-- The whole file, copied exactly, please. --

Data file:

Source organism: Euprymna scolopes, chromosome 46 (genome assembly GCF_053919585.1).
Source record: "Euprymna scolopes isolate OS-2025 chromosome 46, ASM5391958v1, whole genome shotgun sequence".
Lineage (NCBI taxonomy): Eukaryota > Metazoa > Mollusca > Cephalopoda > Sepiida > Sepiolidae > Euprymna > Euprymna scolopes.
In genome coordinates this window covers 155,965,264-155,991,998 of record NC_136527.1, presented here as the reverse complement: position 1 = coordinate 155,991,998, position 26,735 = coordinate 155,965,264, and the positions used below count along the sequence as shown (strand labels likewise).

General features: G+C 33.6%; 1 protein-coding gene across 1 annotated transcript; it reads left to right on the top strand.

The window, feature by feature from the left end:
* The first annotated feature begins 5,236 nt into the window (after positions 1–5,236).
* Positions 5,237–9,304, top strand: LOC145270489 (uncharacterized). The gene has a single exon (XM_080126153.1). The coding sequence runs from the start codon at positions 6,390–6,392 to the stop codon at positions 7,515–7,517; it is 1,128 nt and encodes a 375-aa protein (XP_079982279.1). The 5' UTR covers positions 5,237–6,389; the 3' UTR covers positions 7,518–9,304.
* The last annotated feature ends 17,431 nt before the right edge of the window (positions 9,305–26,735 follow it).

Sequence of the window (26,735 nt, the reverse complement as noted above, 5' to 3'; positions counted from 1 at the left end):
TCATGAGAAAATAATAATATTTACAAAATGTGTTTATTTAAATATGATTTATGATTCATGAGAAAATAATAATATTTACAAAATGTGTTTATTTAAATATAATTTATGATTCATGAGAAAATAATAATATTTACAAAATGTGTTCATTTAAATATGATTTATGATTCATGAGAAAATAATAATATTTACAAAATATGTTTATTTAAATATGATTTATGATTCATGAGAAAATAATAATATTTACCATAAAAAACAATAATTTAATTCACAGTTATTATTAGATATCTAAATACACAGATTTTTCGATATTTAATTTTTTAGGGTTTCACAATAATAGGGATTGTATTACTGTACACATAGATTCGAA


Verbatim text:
Source organism: Euprymna scolopes, chromosome 46 (genome assembly GCF_053919585.1).
Source record: "Euprymna scolopes isolate OS-2025 chromosome 46, ASM5391958v1, whole genome shotgun sequence".
Lineage (NCBI taxonomy): Eukaryota > Metazoa > Mollusca > Cephalopoda > Sepiida > Sepiolidae > Euprymna > Euprymna scolopes.
In genome coordinates this window covers 155,965,264-155,991,998 of record NC_136527.1, presented here as the reverse complement: position 1 = coordinate 155,991,998, position 26,735 = coordinate 155,965,264, and the positions used below count along the sequence as shown (strand labels likewise).

General features: G+C 33.6%; 1 protein-coding gene across 1 annotated transcript; it reads left to right on the top strand.

The window, feature by feature from the left end:
* The first annotated feature begins 5,236 nt into the window (after positions 1–5,236).
* Positions 5,237–9,304, top strand: LOC145270489 (uncharacterized). The gene has a single exon (XM_080126153.1). The coding sequence runs from the start codon at positions 6,390–6,392 to the stop codon at positions 7,515–7,517; it is 1,128 nt and encodes a 375-aa protein (XP_079982279.1). The 5' UTR covers positions 5,237–6,389; the 3' UTR covers positions 7,518–9,304.
* The last annotated feature ends 17,431 nt before the right edge of the window (positions 9,305–26,735 follow it).

Sequence of the window (26,735 nt, the reverse complement as noted above, 5' to 3'; positions counted from 1 at the left end):
TCATGAGAAAATAATAATATTTACAAAATGTGTTTATTTAAATATGATTTATGATTCATGAGAAAATAATAATATTTACAAAATGTGTTTATTTAAATATAATTTATGATTCATGAGAAAATAATAATATTTACAAAATGTGTTCATTTAAATATGATTTATGATTCATGAGAAAATAATAATATTTACAAAATATGTTTATTTAAATATGATTTATGATTCATGAGAAAATAATAATATTTACCATAAAAAACAATAATTTAATTCACAGTTATTATTAGATATCTAAATACACAGATTTTTCGATATTTAATTTTTTAGGGTTTCACAATAATAGGGATTGTATTACTGTACACATAGATTCGAA